He said that he has been receiving messages from people in his North Nkasi constituency to the effect that members of the constituent assembly who are not satisfied with the set allowance to pack and go back home.
Mr Keisy said another message read: “Why aren’t the members appealing to the government so that we can get a salary of 700,000/- at the end of the month. Do these members have the interests of the country at heart or are hell-bent at advancing their own selfish interests?’’
Mr Keisy said life in Dodoma was not expensive as being perpetuated by some members, pointing out that MPs have been living on a total allowance of 170,000/- per day, including sitting allowances
“The amount is enough; we should look at how much the ordinary public can get in a day, before we start demanding for more money…we need to feel sorry for the kind of life our ordinary people in the village are living in,” he explained.
Mr Zitto Kabwe opposed the idea of an increase in allowance, saying the current amount is more than enough.
He advised President Jakaya Kikwete to ignore the demand.
He noted that if the appeal goes through and the president increases the allowance, he will not take the topped up amount, adding that the real situation on the ground — of how ordinary people in the villages are making ends meet — is disheartening.
“And for us to come here and start demanding for more money is discouraging. We should focus on the task ahead of us and be proud that we are making history by being tasked by the public to write the new constitution instead of using this as an opportunity to get rich,” he said.
“Some of the members who are claiming that life is expensive in Dodoma are living in areas that you (journalists) are living,” he added.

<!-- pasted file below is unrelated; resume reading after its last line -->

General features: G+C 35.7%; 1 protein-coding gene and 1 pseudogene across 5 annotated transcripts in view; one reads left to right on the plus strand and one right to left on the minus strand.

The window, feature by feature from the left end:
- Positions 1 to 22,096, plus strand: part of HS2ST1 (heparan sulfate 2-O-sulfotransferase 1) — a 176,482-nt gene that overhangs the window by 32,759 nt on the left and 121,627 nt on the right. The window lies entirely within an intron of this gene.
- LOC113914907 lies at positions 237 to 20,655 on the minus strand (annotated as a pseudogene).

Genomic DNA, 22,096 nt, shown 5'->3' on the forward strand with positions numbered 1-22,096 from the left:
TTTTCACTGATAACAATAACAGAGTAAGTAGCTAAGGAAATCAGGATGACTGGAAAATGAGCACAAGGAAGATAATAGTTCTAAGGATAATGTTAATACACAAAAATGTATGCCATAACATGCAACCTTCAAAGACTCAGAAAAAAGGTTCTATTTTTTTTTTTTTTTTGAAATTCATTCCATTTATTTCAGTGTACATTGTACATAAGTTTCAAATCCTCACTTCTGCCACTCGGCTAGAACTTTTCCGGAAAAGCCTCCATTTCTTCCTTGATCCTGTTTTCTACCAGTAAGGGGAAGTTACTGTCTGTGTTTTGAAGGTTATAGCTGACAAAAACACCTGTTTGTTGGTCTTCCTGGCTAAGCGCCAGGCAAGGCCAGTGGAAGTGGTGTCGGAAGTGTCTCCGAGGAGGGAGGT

Mr Israel Natse said the assembly members should not focus on allowances but the task before them.
He told members that he would have been more than willing to undertake the task for free if the government had asked the members to do it for free “because the matter on hand is of public interest as opposed to individual interests.
“Many ordinary Tanzanians live below the poverty line and the gap between the leaders and the public in terms of wealth is so wide.
So in principle, we should not focus on money but on writing up the new constitution, which is what the public has tasked us to do,” he explained.
Dr Faustine Ndungulile said the allowance issue should have been discussed earlier and established the best amount so that the matter does not disrupt the constituent assembly schedule as was the case at the moment.
The National Assembly Speaker, Ms Anna Makinda, said she was used to such kind of outburst, noting that there is nothing new.
“I am used to these issues, there is nothing new.”
A number of assembly members on Wednesday demanded an increase in allowance, claiming that the amount currently being paid out is not enough to cover the cost of living in Dodoma.
The Constituent Assembly members are being paid a per diem of 80,000/- on arrival in Dodoma and a special allowance of 220,000/- once they attend the assembly sessions.
Richard Ndassa who raised the matter said his intentions are meant to protect the 201 new members of the constitutional assembly who have left their jobs and salaries to assist in deliberating and writing up the new constitution.